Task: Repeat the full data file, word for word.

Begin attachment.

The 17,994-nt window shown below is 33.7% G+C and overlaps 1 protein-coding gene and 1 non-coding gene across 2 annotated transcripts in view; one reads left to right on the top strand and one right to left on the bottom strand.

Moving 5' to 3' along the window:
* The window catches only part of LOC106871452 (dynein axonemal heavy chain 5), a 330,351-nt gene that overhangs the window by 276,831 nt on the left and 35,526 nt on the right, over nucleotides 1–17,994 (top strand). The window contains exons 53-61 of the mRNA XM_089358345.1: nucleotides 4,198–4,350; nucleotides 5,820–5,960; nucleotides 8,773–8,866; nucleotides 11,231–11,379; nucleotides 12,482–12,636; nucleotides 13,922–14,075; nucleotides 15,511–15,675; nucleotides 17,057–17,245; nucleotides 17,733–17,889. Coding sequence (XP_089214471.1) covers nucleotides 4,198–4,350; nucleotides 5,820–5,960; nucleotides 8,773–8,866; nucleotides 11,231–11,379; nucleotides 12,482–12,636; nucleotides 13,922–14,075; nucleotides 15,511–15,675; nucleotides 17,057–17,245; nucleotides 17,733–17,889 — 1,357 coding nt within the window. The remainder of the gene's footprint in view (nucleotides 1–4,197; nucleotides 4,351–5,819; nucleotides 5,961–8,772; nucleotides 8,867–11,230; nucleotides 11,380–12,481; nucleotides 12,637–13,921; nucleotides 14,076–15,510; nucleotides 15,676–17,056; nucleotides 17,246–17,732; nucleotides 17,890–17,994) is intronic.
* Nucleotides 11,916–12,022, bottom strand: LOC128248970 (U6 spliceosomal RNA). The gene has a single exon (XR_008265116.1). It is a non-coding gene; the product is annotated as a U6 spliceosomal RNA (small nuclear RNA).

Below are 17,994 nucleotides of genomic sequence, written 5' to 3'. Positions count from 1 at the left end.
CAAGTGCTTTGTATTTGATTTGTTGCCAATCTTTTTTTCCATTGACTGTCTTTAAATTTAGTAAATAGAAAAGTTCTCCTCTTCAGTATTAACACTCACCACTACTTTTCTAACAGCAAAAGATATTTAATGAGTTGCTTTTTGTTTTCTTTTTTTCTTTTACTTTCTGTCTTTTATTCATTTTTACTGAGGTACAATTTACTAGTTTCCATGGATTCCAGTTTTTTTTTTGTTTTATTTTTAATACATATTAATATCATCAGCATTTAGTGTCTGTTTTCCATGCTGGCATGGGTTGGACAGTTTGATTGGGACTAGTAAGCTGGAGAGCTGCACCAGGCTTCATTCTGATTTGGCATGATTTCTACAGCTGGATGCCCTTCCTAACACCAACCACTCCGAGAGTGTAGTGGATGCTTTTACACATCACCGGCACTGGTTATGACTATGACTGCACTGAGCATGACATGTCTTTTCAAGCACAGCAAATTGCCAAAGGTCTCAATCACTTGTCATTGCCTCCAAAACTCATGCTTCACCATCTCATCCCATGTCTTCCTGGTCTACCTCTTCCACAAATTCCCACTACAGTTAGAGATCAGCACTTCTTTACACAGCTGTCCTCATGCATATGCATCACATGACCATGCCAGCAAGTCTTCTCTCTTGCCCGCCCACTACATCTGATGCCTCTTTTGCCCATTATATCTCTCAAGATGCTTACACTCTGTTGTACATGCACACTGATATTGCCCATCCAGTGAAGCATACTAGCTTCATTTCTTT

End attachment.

The 17,994-nt window shown below is 33.7% G+C and overlaps 1 protein-coding gene and 1 non-coding gene across 2 annotated transcripts in view; one reads left to right on the top strand and one right to left on the bottom strand.

Moving 5' to 3' along the window:
* The window catches only part of LOC106871452 (dynein axonemal heavy chain 5), a 330,351-nt gene that overhangs the window by 276,831 nt on the left and 35,526 nt on the right, over nucleotides 1–17,994 (top strand). The window contains exons 53-61 of the mRNA XM_089358345.1: nucleotides 4,198–4,350; nucleotides 5,820–5,960; nucleotides 8,773–8,866; nucleotides 11,231–11,379; nucleotides 12,482–12,636; nucleotides 13,922–14,075; nucleotides 15,511–15,675; nucleotides 17,057–17,245; nucleotides 17,733–17,889. Coding sequence (XP_089214471.1) covers nucleotides 4,198–4,350; nucleotides 5,820–5,960; nucleotides 8,773–8,866; nucleotides 11,231–11,379; nucleotides 12,482–12,636; nucleotides 13,922–14,075; nucleotides 15,511–15,675; nucleotides 17,057–17,245; nucleotides 17,733–17,889 — 1,357 coding nt within the window. The remainder of the gene's footprint in view (nucleotides 1–4,197; nucleotides 4,351–5,819; nucleotides 5,961–8,772; nucleotides 8,867–11,230; nucleotides 11,380–12,481; nucleotides 12,637–13,921; nucleotides 14,076–15,510; nucleotides 15,676–17,056; nucleotides 17,246–17,732; nucleotides 17,890–17,994) is intronic.
* Nucleotides 11,916–12,022, bottom strand: LOC128248970 (U6 spliceosomal RNA). The gene has a single exon (XR_008265116.1). It is a non-coding gene; the product is annotated as a U6 spliceosomal RNA (small nuclear RNA).

Below are 17,994 nucleotides of genomic sequence, written 5' to 3'. Positions count from 1 at the left end.
CAAGTGCTTTGTATTTGATTTGTTGCCAATCTTTTTTTCCATTGACTGTCTTTAAATTTAGTAAATAGAAAAGTTCTCCTCTTCAGTATTAACACTCACCACTACTTTTCTAACAGCAAAAGATATTTAATGAGTTGCTTTTTGTTTTCTTTTTTTCTTTTACTTTCTGTCTTTTATTCATTTTTACTGAGGTACAATTTACTAGTTTCCATGGATTCCAGTTTTTTTTTTGTTTTATTTTTAATACATATTAATATCATCAGCATTTAGTGTCTGTTTTCCATGCTGGCATGGGTTGGACAGTTTGATTGGGACTAGTAAGCTGGAGAGCTGCACCAGGCTTCATTCTGATTTGGCATGATTTCTACAGCTGGATGCCCTTCCTAACACCAACCACTCCGAGAGTGTAGTGGATGCTTTTACACATCACCGGCACTGGTTATGACTATGACTGCACTGAGCATGACATGTCTTTTCAAGCACAGCAAATTGCCAAAGGTCTCAATCACTTGTCATTGCCTCCAAAACTCATGCTTCACCATCTCATCCCATGTCTTCCTGGTCTACCTCTTCCACAAATTCCCACTACAGTTAGAGATCAGCACTTCTTTACACAGCTGTCCTCATGCATATGCATCACATGACCATGCCAGCAAGTCTTCTCTCTTGCCCGCCCACTACATCTGATGCCTCTTTTGCCCATTATATCTCTCAAGATGCTTACACTCTGTTGTACATGCACACTGATATTGCCCATCCAGTGAAGCATACTAGCTTCATTTCTTT